Early Palliative Care for Patients With Metastatic Non-Small-Cell Lung Cancer
Temel JS, Greer JA, Muzikansky A, et al.
N Engl J Med. 2010;363:733-742
Lung cancer is the single most fatal malignancy in the United States and most other countries. Most patients with lung cancer are not cured, so it is important to ensure that the final stages of their lives are optimally managed and they are offered appropriate care with a minimum of suffering. Palliative care aims to provide these benefits, but for whatever reasons, its use has been low. Temel and colleagues performed a randomized controlled trial of early palliative care in addition to standard care to determine the efficacy of palliative care in patients with metastatic non-small cell lung cancer. They enrolled 151 patients, all of whom received standard oncologic care, and half of whom were randomly assigned to receive early palliative care in addition to standard care.
Palliative care consisted of initial and monthly meetings with a palliative care clinician who "assessed physical and psychosocial symptoms, established goals of care, assisted with decision making regarding treatment, and coordinated care on the basis of the individual needs of the patient." The primary outcome was the change in quality of life 12 weeks after enrollment using 3 complementary scales. Secondary outcomes were duration of survival, healthcare utilization, and other relevant measures.
By each of the 3 quality-of-life outcomes, the intervention group had scores that were statistically better than those of the control group. They had less depression, used fewer healthcare services, and their median survival was 2.7 months longer (P < .05).The study showed that palliative care added to usual care can play an important role in improving end-of-life outcomes in patients with metastatic lung cancer. Unexpectedly, survival was also prolonged.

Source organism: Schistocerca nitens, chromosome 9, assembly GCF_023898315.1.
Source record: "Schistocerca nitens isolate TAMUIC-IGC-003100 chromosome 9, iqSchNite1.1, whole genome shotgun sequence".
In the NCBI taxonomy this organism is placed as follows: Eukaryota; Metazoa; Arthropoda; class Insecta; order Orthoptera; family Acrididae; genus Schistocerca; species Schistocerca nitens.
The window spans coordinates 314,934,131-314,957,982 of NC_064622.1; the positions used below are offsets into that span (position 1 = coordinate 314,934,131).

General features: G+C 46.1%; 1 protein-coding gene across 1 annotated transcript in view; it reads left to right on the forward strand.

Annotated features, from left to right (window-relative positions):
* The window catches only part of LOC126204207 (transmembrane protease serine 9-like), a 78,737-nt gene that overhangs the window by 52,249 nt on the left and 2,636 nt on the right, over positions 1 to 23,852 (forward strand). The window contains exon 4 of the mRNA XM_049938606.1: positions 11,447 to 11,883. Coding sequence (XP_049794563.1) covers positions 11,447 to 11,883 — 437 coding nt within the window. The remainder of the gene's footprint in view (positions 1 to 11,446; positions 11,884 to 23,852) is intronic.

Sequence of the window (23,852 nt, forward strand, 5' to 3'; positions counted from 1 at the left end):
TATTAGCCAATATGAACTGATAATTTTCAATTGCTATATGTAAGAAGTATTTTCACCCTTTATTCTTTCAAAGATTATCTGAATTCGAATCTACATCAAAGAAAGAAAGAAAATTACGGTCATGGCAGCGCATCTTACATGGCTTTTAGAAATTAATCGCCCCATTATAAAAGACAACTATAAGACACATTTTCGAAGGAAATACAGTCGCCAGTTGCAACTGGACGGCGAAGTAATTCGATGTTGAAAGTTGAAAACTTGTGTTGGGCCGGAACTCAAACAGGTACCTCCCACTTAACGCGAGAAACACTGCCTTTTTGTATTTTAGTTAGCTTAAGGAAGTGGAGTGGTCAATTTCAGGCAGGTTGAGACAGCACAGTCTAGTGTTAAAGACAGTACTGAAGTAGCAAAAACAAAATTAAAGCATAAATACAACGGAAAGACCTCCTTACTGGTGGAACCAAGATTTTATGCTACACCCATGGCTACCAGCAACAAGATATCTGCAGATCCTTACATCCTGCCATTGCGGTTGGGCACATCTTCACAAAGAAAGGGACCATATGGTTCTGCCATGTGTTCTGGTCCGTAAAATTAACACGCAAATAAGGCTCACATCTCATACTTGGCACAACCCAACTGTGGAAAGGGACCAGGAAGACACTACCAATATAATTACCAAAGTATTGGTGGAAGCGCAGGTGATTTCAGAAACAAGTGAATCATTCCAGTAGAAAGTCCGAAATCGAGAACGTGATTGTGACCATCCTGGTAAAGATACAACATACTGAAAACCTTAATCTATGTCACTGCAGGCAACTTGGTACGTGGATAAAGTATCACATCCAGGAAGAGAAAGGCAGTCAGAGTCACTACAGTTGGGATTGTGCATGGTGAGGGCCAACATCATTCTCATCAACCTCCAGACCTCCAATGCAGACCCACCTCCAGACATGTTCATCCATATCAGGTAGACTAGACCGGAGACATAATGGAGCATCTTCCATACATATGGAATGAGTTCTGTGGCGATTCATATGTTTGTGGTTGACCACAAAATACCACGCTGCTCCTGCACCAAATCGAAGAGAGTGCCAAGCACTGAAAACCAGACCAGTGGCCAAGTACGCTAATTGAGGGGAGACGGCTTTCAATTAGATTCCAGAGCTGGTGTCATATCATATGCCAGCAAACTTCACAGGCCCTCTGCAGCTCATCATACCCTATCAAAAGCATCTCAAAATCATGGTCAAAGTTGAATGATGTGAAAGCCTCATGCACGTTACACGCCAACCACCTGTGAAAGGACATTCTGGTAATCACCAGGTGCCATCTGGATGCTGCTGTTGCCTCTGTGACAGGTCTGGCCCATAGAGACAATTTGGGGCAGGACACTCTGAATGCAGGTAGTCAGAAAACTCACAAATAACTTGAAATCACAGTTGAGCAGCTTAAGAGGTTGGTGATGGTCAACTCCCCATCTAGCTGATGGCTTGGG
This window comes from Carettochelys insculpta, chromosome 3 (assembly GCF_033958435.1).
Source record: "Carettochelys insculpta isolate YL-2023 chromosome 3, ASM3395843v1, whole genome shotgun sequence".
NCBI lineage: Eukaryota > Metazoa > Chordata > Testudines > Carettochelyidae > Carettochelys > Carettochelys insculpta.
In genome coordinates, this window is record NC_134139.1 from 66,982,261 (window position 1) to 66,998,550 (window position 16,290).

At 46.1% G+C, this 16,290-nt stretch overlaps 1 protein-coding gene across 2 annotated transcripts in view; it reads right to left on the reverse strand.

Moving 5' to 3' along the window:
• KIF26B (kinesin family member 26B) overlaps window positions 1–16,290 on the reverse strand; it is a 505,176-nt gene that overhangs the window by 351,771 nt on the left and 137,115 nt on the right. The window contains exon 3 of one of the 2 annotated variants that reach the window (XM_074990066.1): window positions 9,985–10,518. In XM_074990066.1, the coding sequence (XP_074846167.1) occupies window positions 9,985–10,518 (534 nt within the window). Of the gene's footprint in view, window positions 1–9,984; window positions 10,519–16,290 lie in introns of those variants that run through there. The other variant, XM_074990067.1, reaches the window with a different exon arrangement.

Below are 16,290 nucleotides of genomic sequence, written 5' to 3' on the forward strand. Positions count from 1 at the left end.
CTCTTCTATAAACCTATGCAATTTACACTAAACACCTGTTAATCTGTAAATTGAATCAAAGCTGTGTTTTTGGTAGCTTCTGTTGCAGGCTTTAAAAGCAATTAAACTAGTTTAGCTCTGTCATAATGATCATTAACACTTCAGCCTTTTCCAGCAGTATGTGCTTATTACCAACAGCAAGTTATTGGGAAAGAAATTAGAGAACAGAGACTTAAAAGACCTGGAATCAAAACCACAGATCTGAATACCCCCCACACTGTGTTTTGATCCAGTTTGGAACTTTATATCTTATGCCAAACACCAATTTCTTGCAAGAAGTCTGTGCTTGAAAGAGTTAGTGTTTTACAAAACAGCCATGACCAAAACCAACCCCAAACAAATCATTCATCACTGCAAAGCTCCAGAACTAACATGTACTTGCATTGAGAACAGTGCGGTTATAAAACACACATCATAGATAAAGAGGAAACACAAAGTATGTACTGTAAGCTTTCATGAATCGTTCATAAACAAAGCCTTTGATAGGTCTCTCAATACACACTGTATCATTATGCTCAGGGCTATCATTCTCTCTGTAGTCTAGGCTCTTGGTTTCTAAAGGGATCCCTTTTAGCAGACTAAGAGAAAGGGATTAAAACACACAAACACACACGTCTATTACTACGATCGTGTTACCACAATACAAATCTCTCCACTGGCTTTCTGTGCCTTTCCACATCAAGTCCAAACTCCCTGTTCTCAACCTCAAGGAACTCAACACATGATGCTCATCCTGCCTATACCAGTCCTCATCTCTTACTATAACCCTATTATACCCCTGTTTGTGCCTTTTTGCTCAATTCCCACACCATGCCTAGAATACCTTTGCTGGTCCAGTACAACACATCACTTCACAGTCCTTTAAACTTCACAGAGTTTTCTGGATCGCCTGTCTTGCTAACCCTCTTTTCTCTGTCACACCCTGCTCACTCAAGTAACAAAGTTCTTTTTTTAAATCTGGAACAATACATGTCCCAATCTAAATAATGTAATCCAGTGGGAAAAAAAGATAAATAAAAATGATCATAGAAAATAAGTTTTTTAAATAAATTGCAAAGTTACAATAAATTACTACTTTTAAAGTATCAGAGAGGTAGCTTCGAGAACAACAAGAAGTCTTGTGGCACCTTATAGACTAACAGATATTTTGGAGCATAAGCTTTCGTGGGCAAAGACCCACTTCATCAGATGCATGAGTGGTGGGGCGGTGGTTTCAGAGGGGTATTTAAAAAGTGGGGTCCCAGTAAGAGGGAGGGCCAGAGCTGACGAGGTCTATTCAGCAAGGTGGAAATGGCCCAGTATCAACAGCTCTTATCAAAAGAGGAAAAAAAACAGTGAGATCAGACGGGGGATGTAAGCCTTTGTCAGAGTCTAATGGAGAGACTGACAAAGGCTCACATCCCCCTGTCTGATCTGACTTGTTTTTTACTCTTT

This is the first prospectively designed scientific study to convincingly show measurable improvements attributable to traditional palliative care in terminal illness. It was methodologically sound, and the outcomes were consistently positive. Although the quality-of-life indexes showed statistically significant improvements, they were not large and only just at the threshold of clinical relevance. The mechanism of the beneficial effect of early palliative care is unknown. Previous studies in patients with lung cancer have shown that a poor quality of life and depression are associated with worse outcomes.[14,15,16] The present results seem to be the other side of the same coin: the avoidance of those factors improves outcomes, as has also been previously found in those with breast cancer. Also noteworthy is that the prolongation of survival, a mean of 2.7 months, is similar to that obtained by many chemotherapy programs, yet does not entail the unpleasant side effects of lung cancer chemotherapy, nor its high cost.
It needs to be stated that palliative care is not synonymous with hospice care or curative therapy. It is, however, compatible with both of those modalities. Typically, when palliative care is brought into a patient's management, it is as a late and somewhat desperate modality. This is unfortunate. It seems likely that its success in the present study is that it was employed early, as soon as the diagnosis of metastatic cancer was made; and continued simultaneously with conventional oncologic therapy. It is underutilized, and one hopes the present study will encourage its early and more widespread use to assuage the end-of-life distress of those with cancer.
The accompanying editorial makes useful suggestions about which components of the palliative care program provided the most benefit, and explores whether similar results could be obtained with other malignancies.
Obviously, too, the study needs to be replicated at sites where most cancer is seen and treated, namely community hospitals. One weakness of the present report is that the study was performed at a single institution -- and one of the best academic institutions in the world, at that.
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